What happens is that if you don’t wear high socks, there is friction between the collar and the Achilles. This shoe would have made a great casual shoe for walking long distances in if it wasn’t for this crucial flaw.


Redness and blisters will appear if you walk or run long distances in these without long socks.


The NRGY Neko would have been a great casual shoe if the high heel collar didn’t bother. If there is any running or fast movement, the heel slips, so I can’t recommend it for gym training.

There is a reason why Puma is not considered a serious running shoe brand. The NRGY Neko is marketed as a running shoe on their website, but I doubt any runner ever tested the shoe.

Step-in comfort is great, but this shoe is designed for running.

I can’t recommend this shoe to anyone unless you like wearing high socks and enjoy an unsecured feeling heel.

| Level 1 expert Verified
Hi, I'm Brandon. I have a running shoe obsession and addiction. I spend hours a day on websites and on review sites reading about the latest tech and upcoming releases. I run +-50km per week, and one of my favourite past times is going into shoe stores and testing salesmen on their knowledge of running shoes.

Good to know

The Puma NRGY Neko Knit is a workout shoe created to endure high-impact training sessions. It is aptly named after the NRGY cushioning technology used in the midsole unit. Comprised of numerous thermoplastic polyurethane (TPU) pellets, it delivers a responsive, shock-absorbing platform.

The trainer makes use of a slip-on design to help the wearer slide the foot in effortlessly. Once the foot is inside, it is safely braced by the laces that run across the midfoot. A snug foothold is also ensured by the woven material which makes up the upper unit.

The NRGY Neko Knit by Puma employs a full-length rubber compound to protect the platform against the wear-and-tear. Part of it forms a toe bumper at the front to guard this high-wear area.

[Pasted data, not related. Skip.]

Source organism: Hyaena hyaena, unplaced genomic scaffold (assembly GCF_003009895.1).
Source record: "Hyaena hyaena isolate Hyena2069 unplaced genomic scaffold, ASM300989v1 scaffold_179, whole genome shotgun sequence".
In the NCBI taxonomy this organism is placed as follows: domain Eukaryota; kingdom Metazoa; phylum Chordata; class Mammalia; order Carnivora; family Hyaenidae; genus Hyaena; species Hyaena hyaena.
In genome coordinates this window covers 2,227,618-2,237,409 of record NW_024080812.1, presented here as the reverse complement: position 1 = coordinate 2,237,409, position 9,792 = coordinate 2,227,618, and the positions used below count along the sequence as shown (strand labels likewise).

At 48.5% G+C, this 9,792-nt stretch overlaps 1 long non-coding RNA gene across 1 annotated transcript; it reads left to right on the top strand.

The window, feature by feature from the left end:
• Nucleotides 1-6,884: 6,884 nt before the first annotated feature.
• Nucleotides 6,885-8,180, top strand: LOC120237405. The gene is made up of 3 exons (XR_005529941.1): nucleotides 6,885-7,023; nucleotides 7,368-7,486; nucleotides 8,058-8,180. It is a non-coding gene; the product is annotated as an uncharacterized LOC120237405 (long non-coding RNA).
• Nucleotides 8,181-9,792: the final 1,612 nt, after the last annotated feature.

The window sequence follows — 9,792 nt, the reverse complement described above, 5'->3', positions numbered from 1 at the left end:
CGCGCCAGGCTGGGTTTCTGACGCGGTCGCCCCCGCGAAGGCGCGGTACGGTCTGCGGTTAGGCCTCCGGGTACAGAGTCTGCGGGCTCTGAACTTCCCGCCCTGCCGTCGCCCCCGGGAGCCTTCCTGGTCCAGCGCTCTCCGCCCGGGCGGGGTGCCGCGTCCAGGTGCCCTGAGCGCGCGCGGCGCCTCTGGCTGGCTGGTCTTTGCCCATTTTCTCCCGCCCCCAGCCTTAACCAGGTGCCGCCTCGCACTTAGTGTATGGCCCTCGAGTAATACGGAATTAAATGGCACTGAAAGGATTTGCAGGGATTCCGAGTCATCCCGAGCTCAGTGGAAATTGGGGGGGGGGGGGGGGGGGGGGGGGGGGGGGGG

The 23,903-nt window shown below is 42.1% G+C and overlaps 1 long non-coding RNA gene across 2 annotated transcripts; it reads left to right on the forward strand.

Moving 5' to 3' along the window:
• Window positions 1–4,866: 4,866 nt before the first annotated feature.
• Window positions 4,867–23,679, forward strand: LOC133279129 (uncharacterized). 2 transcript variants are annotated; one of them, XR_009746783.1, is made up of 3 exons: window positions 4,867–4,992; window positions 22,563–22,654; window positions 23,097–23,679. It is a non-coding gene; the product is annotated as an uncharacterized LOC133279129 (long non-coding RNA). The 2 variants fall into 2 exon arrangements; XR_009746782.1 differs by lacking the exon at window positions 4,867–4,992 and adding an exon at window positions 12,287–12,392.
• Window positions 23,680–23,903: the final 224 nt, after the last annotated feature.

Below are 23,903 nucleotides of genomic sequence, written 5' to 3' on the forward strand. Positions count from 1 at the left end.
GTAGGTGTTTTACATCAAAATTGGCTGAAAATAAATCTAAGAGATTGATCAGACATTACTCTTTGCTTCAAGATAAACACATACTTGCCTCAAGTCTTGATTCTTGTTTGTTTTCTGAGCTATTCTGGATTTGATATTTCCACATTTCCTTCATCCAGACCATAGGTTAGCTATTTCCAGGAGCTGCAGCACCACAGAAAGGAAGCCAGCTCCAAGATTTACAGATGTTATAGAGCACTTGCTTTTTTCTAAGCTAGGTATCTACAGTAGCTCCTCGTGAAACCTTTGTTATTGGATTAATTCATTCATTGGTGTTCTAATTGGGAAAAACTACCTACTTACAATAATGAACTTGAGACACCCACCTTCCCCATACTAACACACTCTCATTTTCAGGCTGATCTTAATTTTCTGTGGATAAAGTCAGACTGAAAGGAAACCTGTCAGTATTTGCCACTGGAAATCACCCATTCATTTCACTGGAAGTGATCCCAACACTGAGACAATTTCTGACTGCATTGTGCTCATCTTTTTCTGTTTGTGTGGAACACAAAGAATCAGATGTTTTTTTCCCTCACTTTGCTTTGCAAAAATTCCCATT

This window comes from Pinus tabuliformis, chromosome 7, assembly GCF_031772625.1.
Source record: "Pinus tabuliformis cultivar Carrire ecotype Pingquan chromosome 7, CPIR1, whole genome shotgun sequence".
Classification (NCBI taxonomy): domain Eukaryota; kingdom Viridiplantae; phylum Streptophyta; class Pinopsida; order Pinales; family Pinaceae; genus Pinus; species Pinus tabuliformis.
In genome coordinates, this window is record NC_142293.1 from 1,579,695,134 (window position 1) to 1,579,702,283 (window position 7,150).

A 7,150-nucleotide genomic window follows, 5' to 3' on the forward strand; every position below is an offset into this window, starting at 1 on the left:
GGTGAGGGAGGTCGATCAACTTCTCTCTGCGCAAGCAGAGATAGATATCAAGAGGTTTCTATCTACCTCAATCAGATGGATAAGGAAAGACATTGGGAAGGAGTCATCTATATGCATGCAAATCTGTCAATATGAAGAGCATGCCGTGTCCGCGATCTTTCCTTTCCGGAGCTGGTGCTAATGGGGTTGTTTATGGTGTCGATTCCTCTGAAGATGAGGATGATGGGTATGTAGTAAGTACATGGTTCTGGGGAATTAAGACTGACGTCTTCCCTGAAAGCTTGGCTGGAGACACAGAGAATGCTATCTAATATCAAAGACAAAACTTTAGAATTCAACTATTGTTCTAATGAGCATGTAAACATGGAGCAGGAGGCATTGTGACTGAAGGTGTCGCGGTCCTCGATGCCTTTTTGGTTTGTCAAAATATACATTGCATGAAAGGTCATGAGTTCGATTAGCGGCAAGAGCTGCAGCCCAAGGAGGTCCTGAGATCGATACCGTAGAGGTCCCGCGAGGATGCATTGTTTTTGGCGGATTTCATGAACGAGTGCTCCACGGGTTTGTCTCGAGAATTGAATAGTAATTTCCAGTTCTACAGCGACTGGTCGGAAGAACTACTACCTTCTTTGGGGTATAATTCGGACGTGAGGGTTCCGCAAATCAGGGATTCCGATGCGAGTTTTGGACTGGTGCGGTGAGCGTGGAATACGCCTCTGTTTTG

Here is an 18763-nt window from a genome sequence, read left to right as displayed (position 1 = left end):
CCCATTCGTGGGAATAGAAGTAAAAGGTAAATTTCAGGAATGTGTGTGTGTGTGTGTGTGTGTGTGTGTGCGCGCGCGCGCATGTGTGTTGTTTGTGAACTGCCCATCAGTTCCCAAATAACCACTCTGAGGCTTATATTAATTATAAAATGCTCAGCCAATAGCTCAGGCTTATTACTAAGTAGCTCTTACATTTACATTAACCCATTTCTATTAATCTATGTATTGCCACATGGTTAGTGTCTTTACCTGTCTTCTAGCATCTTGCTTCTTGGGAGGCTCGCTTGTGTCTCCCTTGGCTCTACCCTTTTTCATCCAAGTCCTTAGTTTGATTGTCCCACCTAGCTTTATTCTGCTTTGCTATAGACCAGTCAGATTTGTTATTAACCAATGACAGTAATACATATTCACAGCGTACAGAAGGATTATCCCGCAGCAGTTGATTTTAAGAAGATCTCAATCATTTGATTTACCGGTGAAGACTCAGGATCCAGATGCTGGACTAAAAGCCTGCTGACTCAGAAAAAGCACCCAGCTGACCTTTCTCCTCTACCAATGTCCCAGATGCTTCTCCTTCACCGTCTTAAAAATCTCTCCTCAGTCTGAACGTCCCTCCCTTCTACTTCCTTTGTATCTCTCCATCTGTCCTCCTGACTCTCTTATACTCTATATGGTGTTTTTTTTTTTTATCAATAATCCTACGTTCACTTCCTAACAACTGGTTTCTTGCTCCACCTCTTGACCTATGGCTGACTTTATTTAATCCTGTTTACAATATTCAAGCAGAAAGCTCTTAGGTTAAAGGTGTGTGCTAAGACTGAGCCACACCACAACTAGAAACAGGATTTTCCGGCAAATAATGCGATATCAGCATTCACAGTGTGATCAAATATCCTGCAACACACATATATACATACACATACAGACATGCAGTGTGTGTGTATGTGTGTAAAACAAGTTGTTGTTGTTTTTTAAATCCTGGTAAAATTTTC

The rubber is made textured to provide a sticky grip on gym surfaces. There is also a variety of lugs placed throughout the unit for enhanced traction.

The outsole features two apertures: a triangular one in the heel and an elongated one in the forefoot. Their shape and positioning help the platform be more flexible in the right areas.

The Puma NRGY Neko Knit utilizes the brand’s proprietary NRGY cushioning. It is a full-length compound which consists of small TPU balls. They are fused together to absorb shock upon impact and transform it into explosive energy. This unit is also made to be lightweight and flexible to accommodate agile footwork during the workout.

This Puma trainer makes use of a nearly seamless upper to offer a smooth, chafing-free coverage. The upper is comprised of a tightly woven fabric which wraps the foot in a snug, sock-like manner.

It is also designed as a slip-on trainer. The pull tabs at the heel and on the instep help the wearer put on the shoe faster and easier.

The footwear has a low-cut silhouette to allow for unhindered ankle movement. The front and the back of the collar are extended to create a secure foothold once the shoe is on.

Synthetic reinforcements are added on the sides and around the heel for extra support and protection. The ones on the sides have several holes which function as eyelets. The shoelaces run through these eyelets, securing the fit in the midfoot. They can be adjusted at the wearer’s preference.


How Puma NRGY Neko Knit ranks compared to all other shoes
Bottom 12% workout training shoes
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Bottom 4% Puma training shoes
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Bottom 11% cross-training training shoes
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The current trend of Puma NRGY Neko Knit.
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Nicholas Rizzo
Nicholas Rizzo

Nick combines 10+ years of experience in the health and fitness industry and a background in the sciences in his role as the Fitness Research Director. During his competitive powerlifting years his PRs have him sitting in the top 2% of bench presses (395 lbs), top 3% of squats (485 lbs) and top 6% of deadlifts (515 lbs) for his weight and age. His work has been featured on, LiveStrong, Healthline, WebMD, WashingtonPost, and many more. Along the way, collaborating with industry leaders like Michael Yessis, Mark Rippetoe, Carlo Buzzichelli, Dave Tate, Ray Williams, and Joel Seedman.